Another notable amendment is the clear exception to the “deemed gift” provision in the Tax Code, which imposes donor’s tax on transfers of property for less than an adequate and full consideration. Under the TRAIN Law, a bona fide sale, exchange or other transfer of property made in the ordinary course of business, and at arm’s length, is carved out from the “deemed gift” provision and, consequently, from the coverage of the donor’s tax. Such a transaction is considered bona fide and at arm’s length if it is free from any donative intent and is, therefore, made for an adequate and full consideration in money, or money’s worth.

The CREATE Law introduced tax incentives such as income tax holidays, special corporate income tax rates, enhanced deductions, duty exemptions and value-added tax exemptions. These tax incentives apply to certain activities and registered businesses and enterprises provided under the Strategic Investment Priority Plan (SIPP), which covers industries such as agriculture, fishery, forestry, alternative energy, mass housing and green eco-systems, among others. Under the SIPP, the industries are classified into three tiers, each one determining the duration and kinds of tax incentives available to an activity or business enterprise.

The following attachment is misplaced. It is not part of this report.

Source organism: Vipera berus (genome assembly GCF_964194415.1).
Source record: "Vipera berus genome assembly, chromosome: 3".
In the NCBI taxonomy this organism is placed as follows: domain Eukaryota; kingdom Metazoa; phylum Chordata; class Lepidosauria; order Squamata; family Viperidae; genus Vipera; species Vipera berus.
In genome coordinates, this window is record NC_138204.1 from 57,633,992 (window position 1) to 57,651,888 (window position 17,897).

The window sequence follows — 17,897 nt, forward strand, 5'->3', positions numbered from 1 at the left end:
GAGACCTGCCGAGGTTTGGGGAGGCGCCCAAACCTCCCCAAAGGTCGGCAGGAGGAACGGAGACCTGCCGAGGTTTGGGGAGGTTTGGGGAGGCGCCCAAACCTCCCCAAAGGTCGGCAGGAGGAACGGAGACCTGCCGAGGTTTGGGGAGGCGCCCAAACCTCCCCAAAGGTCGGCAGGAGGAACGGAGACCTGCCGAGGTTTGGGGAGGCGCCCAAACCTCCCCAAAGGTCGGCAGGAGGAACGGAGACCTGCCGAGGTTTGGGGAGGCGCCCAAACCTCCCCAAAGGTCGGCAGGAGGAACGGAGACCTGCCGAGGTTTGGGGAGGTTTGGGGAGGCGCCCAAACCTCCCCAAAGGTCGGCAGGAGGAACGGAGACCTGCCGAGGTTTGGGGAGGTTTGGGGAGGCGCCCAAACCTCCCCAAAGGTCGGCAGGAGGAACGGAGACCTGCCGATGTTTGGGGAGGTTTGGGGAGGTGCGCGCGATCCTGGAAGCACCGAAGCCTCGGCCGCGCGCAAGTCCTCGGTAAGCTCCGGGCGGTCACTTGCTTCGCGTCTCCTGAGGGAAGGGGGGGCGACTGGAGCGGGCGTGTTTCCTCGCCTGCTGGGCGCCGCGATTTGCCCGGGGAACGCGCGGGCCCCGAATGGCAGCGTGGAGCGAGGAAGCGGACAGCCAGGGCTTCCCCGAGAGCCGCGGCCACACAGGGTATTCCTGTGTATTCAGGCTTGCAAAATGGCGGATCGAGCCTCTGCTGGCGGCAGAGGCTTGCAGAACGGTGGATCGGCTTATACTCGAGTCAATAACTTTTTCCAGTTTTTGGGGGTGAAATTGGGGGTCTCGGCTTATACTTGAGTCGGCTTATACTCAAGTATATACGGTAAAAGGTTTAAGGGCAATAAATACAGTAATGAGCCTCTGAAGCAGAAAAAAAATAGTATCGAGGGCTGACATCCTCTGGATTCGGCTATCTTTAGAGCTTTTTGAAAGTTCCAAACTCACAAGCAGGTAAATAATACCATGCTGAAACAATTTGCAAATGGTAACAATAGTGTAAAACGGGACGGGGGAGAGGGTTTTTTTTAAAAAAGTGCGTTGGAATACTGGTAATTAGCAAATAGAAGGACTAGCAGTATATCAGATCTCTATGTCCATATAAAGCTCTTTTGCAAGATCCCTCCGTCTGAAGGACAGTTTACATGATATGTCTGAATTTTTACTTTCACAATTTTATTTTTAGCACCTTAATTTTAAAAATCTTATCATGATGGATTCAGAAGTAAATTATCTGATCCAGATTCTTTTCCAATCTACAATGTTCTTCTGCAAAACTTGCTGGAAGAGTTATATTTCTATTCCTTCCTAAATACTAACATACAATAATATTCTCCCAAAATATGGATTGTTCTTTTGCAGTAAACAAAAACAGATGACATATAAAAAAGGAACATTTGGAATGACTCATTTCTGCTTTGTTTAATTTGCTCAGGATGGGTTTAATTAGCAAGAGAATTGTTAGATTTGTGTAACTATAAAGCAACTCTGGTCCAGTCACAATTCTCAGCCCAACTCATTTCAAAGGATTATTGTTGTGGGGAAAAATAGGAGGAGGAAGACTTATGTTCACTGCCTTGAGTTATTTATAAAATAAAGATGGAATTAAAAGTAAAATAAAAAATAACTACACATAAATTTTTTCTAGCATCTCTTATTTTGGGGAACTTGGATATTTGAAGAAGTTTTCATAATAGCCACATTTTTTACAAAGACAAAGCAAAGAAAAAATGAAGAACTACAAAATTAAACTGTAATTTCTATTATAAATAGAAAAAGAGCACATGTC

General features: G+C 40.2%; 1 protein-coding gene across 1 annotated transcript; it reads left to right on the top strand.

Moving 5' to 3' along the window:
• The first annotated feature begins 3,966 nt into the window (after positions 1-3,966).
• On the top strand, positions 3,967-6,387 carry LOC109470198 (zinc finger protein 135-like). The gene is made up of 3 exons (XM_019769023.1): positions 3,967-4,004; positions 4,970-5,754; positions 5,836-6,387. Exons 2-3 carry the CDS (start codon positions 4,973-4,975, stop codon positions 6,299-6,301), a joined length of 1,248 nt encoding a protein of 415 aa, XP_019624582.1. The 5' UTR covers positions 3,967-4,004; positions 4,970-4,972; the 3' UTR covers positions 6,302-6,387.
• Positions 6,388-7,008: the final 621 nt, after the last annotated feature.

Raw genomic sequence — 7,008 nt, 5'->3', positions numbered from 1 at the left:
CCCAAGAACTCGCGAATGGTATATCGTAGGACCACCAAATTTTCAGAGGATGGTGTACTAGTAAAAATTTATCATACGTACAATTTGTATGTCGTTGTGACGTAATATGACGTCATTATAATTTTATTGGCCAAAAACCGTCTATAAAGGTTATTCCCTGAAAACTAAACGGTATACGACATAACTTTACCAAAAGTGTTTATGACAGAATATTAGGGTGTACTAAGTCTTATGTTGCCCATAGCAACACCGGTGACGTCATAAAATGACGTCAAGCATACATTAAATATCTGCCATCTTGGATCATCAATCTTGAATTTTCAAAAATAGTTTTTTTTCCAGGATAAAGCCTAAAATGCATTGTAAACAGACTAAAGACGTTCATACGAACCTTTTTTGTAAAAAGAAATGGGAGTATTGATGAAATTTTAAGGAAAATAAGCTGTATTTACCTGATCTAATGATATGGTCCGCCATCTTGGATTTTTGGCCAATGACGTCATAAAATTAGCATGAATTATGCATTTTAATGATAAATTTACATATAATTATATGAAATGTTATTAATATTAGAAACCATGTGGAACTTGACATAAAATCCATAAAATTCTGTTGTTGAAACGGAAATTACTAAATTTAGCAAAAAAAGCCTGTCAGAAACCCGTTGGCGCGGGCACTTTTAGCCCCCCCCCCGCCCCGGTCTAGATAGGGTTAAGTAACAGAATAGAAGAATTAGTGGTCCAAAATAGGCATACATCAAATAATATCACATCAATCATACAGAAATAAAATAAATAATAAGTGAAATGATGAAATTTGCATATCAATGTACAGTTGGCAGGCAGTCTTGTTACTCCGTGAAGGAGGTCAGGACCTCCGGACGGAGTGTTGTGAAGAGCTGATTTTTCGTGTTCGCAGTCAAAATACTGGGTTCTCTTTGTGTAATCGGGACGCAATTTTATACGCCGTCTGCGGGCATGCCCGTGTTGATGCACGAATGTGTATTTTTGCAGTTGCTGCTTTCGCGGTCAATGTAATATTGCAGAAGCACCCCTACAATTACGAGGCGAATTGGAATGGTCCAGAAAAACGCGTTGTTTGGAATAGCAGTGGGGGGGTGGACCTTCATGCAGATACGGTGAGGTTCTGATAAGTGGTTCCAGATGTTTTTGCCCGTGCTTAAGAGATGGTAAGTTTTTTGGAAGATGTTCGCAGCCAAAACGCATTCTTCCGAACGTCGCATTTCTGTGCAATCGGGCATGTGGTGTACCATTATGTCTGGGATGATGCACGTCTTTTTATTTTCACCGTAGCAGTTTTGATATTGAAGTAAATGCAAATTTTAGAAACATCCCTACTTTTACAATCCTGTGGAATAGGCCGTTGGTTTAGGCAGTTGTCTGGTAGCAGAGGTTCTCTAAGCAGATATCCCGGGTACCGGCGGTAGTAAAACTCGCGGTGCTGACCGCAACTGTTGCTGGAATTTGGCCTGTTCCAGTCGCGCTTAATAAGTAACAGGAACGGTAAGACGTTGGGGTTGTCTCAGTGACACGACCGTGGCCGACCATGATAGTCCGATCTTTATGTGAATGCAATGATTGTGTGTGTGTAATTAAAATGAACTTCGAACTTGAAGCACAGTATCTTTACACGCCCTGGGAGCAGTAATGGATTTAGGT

Sarmiento Loriega

Sarmiento Loriega Law Office

29/F, Joy Nostalg Center, 17 ADB Ave. Ortigas

Pasig City, Metro Manila – 1600, the Philippines

Contact details:
Tel: +63 2 7 798 8115


James Hsiao, Dentons
James Hsiao
Senior Partner
Tel: + 886 2 2702 0208 Ext. 206

Taiwan’s cross-border transactions had declined in the past two years, due to global uncertainties relating to the pandemic, travel restrictions and supply chain disruptions. With a greater focus on local development, there has been a rise in injected capital into domestic green energy developments, such as wind and solar power farms.

As evidenced by statistics published by the Investment Commission of the Ministry of Economic Affairs (MoEA), the authors also see an increase in industries such as shipping, warehousing, wholesale and retail, signalling that businesses in Taiwan are ready for the opening of borders and anticipating a renewed rise in cross-border commerce.

This is also expected to bring about a new upward trend in the local M&A market, as companies begin to seek new opportunities while manufacturers, suppliers and business partners deepen their impact and presence in the Asia-Pacific region.